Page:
Granite is a common rock that is often used in building materials and is made of quartz, feldspar and mica. Find out how granite can produce crystals with information from a science teacher in this free video on physical science lessons.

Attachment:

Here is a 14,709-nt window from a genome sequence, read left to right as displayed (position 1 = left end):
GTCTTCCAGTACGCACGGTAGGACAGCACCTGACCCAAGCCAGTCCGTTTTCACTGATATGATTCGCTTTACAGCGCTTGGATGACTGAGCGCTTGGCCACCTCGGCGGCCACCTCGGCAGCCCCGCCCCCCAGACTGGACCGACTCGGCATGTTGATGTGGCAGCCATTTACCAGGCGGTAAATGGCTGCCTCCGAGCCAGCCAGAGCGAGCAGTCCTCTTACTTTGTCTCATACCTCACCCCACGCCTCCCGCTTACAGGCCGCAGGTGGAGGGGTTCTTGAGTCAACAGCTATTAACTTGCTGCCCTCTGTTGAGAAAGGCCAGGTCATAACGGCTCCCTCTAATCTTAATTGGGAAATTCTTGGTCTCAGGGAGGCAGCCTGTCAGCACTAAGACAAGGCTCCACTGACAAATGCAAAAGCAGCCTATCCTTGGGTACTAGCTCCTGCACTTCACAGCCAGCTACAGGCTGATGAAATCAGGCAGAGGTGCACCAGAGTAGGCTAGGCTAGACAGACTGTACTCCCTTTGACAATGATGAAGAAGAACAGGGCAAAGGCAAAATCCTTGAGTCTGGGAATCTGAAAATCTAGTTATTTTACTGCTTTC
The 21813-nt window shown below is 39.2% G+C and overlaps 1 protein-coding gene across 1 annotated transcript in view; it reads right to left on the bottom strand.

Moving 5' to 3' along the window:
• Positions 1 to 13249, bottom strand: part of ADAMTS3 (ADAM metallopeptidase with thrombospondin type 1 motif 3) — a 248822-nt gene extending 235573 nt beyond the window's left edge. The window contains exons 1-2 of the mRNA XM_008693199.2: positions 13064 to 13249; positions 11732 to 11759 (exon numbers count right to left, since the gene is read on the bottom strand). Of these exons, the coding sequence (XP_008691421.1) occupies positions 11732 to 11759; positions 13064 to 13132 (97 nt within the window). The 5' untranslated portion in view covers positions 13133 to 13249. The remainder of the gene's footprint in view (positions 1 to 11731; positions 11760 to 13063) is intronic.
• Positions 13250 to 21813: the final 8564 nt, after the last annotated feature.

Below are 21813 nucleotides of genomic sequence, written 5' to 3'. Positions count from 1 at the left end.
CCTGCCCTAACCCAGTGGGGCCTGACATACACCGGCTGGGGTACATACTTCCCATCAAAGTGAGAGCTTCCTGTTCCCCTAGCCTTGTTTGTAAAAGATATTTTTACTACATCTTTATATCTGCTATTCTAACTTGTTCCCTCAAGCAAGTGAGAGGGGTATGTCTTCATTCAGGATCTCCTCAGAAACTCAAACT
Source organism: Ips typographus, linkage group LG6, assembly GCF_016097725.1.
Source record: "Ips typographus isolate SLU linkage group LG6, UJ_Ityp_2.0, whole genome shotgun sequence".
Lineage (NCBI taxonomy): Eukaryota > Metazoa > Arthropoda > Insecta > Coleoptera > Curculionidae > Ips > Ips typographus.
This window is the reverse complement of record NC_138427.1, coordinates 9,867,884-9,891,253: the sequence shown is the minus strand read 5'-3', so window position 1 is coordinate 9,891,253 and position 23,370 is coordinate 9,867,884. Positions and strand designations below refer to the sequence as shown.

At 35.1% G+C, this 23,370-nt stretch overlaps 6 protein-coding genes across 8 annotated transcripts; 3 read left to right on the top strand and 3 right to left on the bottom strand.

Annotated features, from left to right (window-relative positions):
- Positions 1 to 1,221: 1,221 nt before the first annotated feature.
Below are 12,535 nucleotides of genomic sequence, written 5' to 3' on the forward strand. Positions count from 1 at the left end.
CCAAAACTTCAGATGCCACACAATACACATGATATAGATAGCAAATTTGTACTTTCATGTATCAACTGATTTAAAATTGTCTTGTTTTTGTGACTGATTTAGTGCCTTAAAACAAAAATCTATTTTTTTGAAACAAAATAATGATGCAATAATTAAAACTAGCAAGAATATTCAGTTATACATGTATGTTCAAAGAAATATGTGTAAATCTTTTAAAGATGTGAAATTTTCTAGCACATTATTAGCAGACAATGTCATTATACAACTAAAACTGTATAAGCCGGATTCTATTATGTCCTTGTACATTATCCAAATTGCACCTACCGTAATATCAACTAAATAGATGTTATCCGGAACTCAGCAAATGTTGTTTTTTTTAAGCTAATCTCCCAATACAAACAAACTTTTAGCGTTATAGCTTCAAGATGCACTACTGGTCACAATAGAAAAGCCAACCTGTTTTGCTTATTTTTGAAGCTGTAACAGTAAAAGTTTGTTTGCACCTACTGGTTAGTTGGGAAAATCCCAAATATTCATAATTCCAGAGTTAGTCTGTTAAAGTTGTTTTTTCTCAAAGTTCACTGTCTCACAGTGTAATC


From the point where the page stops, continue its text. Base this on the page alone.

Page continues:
Hi, I'm Steve Jones, and I'm going to tell you some facts about granite. Now, granite is a very common rock, and it's probably one of the most nice rocks, to use for building materials, and if you look at banks, very often they're covered in granite, and it's interesting, that you get very different colors. The reason for that, is because of the way it is made up. What is granite? Well, the answer is, it is a rock made up of three basic minerals, or three or four basic minerals. Quartz is one of the main two. That's grayish material, when you look at it, but normally, it's actually transparent. Feldspar is of two types, which is alkaline feldspar and non-alkaline. The alkaline can be white, or pink, or blue, so the feldspars tend to be different colors, and that's what gives granite its color. If it's white granite, it's basically overall, white in color, with specks of black. If it's pick granite, you've got large crystals, pink crystals, with black and gray in as well, and the blue granite, which is quite unusual, is really bright blue, but contains also the gray and the black of the quartz, and the mica. The mica, although we say it's brown or black, when it's in the granite, it looks very dark, almost black. The crystal sizes of the granite, are between 2-5 mm, quite big, easily big enough to see, so if you look at granite, you can see the separate crystals, so if you go to the bank, and you see that lovely polished granite, you will see the actual crystals of the granite. You'll see very often they're pink, actually, pink, gray, and brown, or black. Sometimes there's pink and white, two types of feldspar in the granite, as well. This composition, we get two other types of rock, basalt, and gabbro. Now, the difference is, the granite cooled very slowly, so it's very slow cooling, which produces big crystals. The basalt however, cooled very, very quickly. That's because it was forced in between cold layers of rock, and cooled almost immediately, to solid, so it produces very small crystals. Gabbro cooled just slowly, so it cooled quicker than granite, but slower than basalt, and therefore, its crystals were smaller than those of granite, so when you go next time to the bank, and have a look at the outside, have a look at that beautiful polished stone. Look for your crystals. Look for the pink crystals very often, or blue or white, but look for those crystals and the gray, and the black, and you'll know it's granite.